The North Dakota Agricultural Weather Network (NDAWN) is celebrating 25 years of providing weather data to enhance crop management in North Dakota.
Barb Mullins, NDAWN data acquisition manager, doing maintenance on weather station equipment.
In 1989, North Dakotans were celebrating the centennial anniversary of statehood and suffering through the worst drought since the 1930s. Precipitation and other weather information was in high demand; however, getting weather data quickly was limited to the hourly reports from the Fargo, Grand Forks, Devils Lake, Jamestown, Bismarck, Minot, Williston and Dickinson airports. There were dozens of cooperative observers sending in their reports on a monthly basis, but real-time data was difficult to obtain.
“It was with this great need for timely and reliable weather data that John Enz, who was the state climatologist for North Dakota at the time, set up six automated weather stations,” says Daryl Ritchison, North Dakota’s assistant state climatologist. “These stations were set up to provide timely weather data to enhance crop management in North Dakota. The network gradually grew as the benefits of these weather stations spread through the agricultural community.”
A milestone occurred during the 1993 and 1994 growing seasons, when data from NDAWN was credited with helping save the potato crop.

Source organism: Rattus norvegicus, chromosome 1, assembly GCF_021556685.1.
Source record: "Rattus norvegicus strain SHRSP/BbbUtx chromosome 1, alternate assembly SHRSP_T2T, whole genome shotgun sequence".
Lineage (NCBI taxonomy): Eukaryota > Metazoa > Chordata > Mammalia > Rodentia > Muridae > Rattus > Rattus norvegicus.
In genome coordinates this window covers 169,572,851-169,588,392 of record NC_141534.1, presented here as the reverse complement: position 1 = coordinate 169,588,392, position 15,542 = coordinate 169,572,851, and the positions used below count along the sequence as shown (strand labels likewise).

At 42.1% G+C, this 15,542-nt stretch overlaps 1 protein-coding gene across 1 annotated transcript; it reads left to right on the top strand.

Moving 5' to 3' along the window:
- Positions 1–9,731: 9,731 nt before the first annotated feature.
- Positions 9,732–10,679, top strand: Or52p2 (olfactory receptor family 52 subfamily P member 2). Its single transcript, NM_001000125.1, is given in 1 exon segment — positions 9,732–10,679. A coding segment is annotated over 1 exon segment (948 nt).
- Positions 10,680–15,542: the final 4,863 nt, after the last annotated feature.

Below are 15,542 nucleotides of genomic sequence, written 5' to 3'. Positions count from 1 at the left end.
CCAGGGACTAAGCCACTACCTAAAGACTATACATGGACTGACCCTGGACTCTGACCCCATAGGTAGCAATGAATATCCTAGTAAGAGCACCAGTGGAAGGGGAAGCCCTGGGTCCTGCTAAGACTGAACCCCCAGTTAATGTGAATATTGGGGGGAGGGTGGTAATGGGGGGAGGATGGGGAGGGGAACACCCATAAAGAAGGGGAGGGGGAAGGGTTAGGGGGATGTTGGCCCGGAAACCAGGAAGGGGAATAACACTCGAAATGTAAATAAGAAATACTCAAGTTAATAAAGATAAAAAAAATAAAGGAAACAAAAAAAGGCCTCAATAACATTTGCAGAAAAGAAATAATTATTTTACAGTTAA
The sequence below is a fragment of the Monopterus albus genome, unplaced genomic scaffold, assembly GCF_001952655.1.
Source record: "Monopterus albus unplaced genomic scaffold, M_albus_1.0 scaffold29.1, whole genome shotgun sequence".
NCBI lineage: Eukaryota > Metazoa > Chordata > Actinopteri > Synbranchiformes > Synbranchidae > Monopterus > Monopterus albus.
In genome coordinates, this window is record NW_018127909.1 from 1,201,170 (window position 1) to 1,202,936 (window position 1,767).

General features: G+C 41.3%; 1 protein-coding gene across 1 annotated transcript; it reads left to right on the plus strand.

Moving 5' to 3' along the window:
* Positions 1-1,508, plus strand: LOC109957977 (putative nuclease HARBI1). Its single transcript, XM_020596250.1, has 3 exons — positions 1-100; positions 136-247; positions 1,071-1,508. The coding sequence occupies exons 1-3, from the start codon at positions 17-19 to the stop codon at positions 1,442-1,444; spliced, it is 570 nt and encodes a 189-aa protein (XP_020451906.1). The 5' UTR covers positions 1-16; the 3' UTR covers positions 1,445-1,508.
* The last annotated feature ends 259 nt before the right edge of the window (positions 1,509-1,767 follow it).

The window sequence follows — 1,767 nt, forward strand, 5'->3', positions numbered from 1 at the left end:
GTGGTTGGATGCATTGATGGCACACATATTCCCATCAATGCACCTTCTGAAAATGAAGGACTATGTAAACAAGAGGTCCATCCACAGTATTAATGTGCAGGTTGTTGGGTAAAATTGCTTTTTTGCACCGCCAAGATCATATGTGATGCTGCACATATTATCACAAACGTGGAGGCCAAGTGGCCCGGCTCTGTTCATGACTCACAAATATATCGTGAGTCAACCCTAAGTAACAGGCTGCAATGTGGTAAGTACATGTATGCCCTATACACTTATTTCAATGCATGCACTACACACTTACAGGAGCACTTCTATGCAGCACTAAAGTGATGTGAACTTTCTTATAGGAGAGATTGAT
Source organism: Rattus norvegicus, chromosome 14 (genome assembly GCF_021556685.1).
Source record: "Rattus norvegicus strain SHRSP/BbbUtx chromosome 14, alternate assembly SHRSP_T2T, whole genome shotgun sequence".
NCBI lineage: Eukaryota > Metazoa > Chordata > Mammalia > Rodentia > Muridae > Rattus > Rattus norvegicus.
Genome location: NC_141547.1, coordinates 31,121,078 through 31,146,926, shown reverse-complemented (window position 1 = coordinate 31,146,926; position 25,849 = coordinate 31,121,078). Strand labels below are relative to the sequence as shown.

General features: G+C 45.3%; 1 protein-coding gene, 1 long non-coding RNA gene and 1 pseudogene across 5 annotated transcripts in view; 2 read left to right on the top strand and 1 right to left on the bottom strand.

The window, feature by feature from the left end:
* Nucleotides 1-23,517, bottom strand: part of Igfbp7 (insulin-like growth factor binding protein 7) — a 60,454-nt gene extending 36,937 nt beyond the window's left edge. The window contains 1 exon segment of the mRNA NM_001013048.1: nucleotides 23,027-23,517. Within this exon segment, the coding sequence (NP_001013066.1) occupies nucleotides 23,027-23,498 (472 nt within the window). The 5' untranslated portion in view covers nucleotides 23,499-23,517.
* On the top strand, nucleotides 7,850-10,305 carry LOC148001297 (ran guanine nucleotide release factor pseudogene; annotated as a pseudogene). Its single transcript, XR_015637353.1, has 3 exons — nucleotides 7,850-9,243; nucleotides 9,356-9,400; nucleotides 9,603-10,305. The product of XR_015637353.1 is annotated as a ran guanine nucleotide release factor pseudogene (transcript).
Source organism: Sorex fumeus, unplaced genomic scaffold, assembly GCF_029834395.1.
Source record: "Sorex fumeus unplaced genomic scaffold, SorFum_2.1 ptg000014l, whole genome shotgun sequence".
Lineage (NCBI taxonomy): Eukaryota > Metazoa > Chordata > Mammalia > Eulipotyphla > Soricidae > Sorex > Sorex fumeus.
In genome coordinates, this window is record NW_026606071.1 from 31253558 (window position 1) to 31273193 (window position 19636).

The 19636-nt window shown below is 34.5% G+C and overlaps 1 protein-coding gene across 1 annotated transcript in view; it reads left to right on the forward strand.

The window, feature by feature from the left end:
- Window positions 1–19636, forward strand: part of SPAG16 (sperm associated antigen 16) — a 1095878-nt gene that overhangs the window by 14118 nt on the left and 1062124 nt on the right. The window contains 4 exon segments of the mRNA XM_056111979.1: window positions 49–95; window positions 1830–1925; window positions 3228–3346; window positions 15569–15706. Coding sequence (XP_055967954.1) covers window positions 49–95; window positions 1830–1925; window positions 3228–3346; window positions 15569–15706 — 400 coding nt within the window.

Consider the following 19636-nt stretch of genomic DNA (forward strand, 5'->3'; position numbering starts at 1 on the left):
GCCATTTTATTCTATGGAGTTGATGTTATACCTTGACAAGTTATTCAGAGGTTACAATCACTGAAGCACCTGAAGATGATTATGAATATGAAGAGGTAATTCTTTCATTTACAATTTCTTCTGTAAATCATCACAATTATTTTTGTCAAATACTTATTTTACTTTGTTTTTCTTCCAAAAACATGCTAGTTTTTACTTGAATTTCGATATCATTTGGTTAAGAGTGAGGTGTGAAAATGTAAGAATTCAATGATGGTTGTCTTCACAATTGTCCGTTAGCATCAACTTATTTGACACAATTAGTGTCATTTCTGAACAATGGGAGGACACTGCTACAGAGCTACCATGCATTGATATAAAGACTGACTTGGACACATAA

It was the potato late blight model developed by the North Dakota State University Plant Pathology Department that integrated NDAWN data that was crucial in helping farmers control the disease. The late blight model is one of numerous such tools developed through the years for multiple crops that are being used as a resource by producers in the state and surrounding areas.
The network provides weather data that is used in developing various agricultural models such as late blight, degree-day and growth stage for barley, corn, canola, potatoes, sugar beets, sunflowers, wheat and other small grains.
NDAWN users also can monitor irrigation scheduling, crop water use, and the conditions for sugar beet root maggot and other insect development.
“Research continues to improve the agricultural weather applications and the development of additional tools that will enhance the usefulness of the network,” Ritchison says. “It is estimated that NDAWN provides savings in the millions of dollars to agricultural producers in North Dakota each year.”
Although originally designed specifically for agriculture, NDAWN has proven useful in many other areas as well. In a state with some of the most extreme weather conditions in the U.S., access to current and past detailed local weather data can be a valuable resource for everyone.
From the six original weather stations, the network has grown to 75 stations, with additional stations scheduled to be added before the end of the year. With advances in technology, the data provided by the network can be seen in near real-time on the NDAWN website at www.ndsu.edu/ndawn. Anyone with Internet access and a computer, tablet or smartphone can access the information.
“As we celebrate our 25th anniversary providing vital weather information, we owe a debt of thanks to the NDSU Extension Service county agents and other cooperators for their voluntary contributions and assistance in keeping the stations operating throughout the year and in all kinds of weather,” Ritchison says.